Speaking of gaming, Gigabyte has been relatively discrete with the usual 'gamer features'—the keyboard is backlit, albeit with a single zone set of RGB LEDs, and there's a pleasing lack of aggressive styling to the laptop's overall design.

I could live without the odd-looking lines on the back of the display, though, and the plastic material attracts dust and fingerprints like an industrial vacuum cleaner. Trying to get clean images of the laptop close-up was a serious challenge.

If you want to use your laptop for more than just gaming, that Core i7 13650HX is more than capable of churning through content creation workloads. In our usual batch of Cinebench, Blender, and X264 encoding tests, the G6X produced results as good as any similarly-specced laptop and even comes close to a few really expensive ones.

And it makes a pleasant change to see a gaming laptop that doesn't run with temperatures bouncing off the limits, even when set to Performance mode (aka max power). Gigabyte's cooling solution is very solid, but like all modern laptops, it mostly achieves this by having the fans screaming away.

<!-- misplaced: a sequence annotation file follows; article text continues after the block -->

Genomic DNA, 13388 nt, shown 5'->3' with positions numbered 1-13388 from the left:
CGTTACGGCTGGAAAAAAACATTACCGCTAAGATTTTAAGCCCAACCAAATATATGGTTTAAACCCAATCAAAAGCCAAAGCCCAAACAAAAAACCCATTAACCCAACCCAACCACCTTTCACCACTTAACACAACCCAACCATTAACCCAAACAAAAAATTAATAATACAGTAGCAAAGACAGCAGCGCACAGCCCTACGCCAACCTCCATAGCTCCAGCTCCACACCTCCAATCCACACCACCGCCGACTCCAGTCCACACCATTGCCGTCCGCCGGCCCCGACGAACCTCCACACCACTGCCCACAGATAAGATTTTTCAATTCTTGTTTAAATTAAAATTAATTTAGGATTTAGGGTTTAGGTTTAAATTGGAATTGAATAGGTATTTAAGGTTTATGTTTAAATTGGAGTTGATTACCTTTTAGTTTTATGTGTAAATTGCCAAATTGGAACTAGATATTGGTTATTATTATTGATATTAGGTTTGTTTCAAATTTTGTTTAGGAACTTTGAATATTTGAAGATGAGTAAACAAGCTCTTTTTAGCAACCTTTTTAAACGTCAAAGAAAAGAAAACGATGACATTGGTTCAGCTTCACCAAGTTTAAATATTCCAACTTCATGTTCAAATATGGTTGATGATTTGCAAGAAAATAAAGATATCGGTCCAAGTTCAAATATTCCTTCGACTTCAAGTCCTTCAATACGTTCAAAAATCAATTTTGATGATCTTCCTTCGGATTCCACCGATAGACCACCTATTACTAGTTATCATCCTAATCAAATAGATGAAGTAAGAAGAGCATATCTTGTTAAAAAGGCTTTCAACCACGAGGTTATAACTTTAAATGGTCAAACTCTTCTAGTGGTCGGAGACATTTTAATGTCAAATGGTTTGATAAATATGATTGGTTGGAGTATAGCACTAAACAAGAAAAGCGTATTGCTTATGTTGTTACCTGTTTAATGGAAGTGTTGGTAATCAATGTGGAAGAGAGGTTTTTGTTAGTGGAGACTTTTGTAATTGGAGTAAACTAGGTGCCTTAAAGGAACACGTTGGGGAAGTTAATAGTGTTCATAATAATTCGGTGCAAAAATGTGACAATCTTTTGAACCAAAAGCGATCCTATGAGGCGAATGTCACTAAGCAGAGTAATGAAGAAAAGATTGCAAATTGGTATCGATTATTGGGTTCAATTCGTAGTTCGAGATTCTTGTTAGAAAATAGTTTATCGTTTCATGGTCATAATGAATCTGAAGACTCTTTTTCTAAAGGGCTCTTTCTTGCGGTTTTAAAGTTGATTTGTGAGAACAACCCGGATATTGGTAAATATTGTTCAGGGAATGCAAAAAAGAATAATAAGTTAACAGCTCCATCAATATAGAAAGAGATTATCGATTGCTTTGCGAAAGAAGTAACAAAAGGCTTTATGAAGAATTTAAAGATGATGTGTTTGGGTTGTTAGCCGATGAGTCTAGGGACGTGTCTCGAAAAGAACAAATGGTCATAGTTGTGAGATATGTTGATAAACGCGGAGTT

Using the Gigabyte Control Center software, you're given one of three options: Performance, Entertainment, and Quiet. These settings adjust the power limits for the CPU and GPU, along with the overall fan curves. It's not possible to determine what the GPU's values are, but the CPU runs with its PL1/PL2 limits at 135/155 W in Performance, 55/115 W in Entertainment, and 25/35 W in Quiet.

The fans are unbearable in Performance mode, not just loud but shrill and piercing. You certainly wouldn't want to game in this mode, so to see what the other settings were like, I played some games in each mode, recording the average and 1% low frame rates over 10 minutes.